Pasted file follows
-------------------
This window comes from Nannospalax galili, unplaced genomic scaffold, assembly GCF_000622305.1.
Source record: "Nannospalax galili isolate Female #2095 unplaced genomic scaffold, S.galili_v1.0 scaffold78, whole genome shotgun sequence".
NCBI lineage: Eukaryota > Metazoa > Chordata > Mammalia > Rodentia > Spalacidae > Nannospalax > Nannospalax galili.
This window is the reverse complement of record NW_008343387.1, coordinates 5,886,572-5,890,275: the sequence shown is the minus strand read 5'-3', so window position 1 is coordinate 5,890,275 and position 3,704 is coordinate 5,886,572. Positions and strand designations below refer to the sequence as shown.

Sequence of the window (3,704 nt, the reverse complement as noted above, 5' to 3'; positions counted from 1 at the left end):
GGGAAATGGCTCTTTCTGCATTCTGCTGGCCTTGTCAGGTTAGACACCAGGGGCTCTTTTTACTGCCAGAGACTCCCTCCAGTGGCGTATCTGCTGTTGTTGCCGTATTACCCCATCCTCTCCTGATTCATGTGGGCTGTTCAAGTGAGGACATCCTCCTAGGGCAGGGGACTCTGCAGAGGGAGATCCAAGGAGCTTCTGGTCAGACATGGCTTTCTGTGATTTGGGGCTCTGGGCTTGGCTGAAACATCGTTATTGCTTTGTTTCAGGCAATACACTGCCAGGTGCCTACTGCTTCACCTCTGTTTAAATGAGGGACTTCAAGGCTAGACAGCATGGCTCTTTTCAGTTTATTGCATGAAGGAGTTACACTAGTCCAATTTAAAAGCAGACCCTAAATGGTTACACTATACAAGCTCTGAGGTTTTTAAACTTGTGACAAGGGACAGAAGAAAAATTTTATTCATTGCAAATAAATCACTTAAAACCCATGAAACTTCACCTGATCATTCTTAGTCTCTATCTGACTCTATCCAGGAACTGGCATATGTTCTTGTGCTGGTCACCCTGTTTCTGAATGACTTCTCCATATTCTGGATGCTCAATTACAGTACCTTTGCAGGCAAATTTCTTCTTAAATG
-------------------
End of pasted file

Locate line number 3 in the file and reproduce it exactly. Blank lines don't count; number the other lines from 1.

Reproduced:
NCBI lineage: Eukaryota > Metazoa > Chordata > Mammalia > Rodentia > Spalacidae > Nannospalax > Nannospalax galili.